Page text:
Harriet Harman will seek to reassure the Labour leadership candidates they face a fair contest amid claims of mass infiltration by political opponents.
The interim leader has invited the four rivals for talks on Tuesday to address warnings inadequate vetting would leave the result of the race open to legal challenge.
The contest has been marred by claims of "entryism" by Conservatives and others paying £3 to become registered Labour supporters under new party rules - giving them a vote in the poll.
There have also been complaints about legitimate voters - many of them supporters of surprise front-runner Jeremy Corbyn - being unfairly blocked.
In a fresh sign of the level of concern felt by senior party figures about the growing prospects of a win for Mr Corbyn on September 12, Gordon Brown publicly backed Yvette Cooper.
The former prime minister's office announced that he had given his second-preference vote to Andy Burnham and his third to Liz Kendall, a clearly calculated snub to the veteran left-winger.
Mr Brown had not endorsed any of the rivals when he recently delivered a thinly veiled warning to the party not to elect Mr Corbyn if it wanted to win the next general election.
Andy Burnham, whose campaign demanded the emergency meeting, said he needed to be "more assured" about the way the contest was being run but ruled out launching any legal challenge.
"I have confidence in it as long as we get clarification about how the very small number of applications that have been made on a fraudulent basis (are) being dealt with properly," he said.
The shadow health secretary warned against the party "turning inward and talking to ourselves" amid turmoil within the ranks of MPs over the possibility of Mr Corbyn taking the reins.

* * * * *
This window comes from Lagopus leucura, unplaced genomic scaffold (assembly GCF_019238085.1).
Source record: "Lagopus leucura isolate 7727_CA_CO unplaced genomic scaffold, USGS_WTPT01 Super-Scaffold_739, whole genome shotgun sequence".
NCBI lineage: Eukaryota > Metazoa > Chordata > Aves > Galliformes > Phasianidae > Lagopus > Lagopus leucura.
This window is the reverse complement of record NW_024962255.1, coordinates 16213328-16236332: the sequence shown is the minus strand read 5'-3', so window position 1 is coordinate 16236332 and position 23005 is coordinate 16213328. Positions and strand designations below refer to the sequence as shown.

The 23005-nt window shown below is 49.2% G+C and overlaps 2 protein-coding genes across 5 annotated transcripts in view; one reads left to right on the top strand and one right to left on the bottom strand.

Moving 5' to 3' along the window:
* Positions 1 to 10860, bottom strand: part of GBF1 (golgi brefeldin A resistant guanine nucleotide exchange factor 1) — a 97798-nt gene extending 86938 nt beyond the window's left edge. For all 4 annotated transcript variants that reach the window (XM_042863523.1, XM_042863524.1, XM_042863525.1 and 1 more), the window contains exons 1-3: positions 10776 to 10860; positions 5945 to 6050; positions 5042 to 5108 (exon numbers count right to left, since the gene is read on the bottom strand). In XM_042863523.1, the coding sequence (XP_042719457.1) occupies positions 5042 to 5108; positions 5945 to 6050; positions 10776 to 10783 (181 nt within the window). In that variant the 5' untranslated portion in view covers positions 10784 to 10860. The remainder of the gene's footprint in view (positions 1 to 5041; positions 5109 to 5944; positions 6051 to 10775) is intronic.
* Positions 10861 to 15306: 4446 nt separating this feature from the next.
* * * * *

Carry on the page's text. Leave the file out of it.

He told supporters at a rally on Monday night that he was determined not to allow the Labour Party to split - comparing it with reports about the imminent demise of a well-known boy band.
"Have you heard the big news today? One Direction are splitting up next year. I'm here to tell you, I'm not going to let the same thing happen to the Labour Party," he told a rally of supporters.
"We are here to get a Labour government back. We're here to win.
"The Labour Party I lead will be the most hard-working opposition that anyone has ever seen, we will run the Government ragged every day.
"And we will be an opposition fighting not for its own causes, but one that is fighting to win power."
Ms Cooper promised a number of reforms to attract a wider cross-section of the public to enter politics - including appointing a shadow minister for young people and a "diversity champion".
With Mr Corbyn credited with re-engaging large numbers of younger voters to the party, she promised to give youth and student supporters more opportunities.
He pledged to create a fund to help working-class activists afford to seek nomination as general election candidates, warning too many Labour MPs were privately educated professional politicians.
Former home secretary Charles Clarke branded the contest "a disaster" which would probably be the subject of multiple legal challenges.
"I think it's been a disaster actually, I'm very sad about it," he told BBC2's Newsnight.
"We've got legal challenges, I think there may still be further legal challenges about the process, issues about who can vote who can't vote, many party members who have been active for years distressed to see people who have been campaigning against the party with an equal vote to them in these circumstances, and I think we've made a series of mistakes.
Asked who was to blame, he said: "I think the National Executive Committee, I don't think Harriet's done it very well, I think the changes Ed Miliband brought in were a mistake and many people argued that at the time, and there have been a series of mistakes of this kind."
Mr Clarke said he had voted for Ms Kendall, ahead of Ms Cooper and Mr Burnham although he suggested the line-up lacked a single outstanding candidate.
All the hopefuls were "worse than some previous leaders we've had".
"What I worry about is that we really have to summon ourselves up and say 'OK, how are we going to move out of this to a situation where Labour can regain the confidence of people in the country.
"I don't think that Jeremy will be able to do that. I do think the other three have a chance of doing that."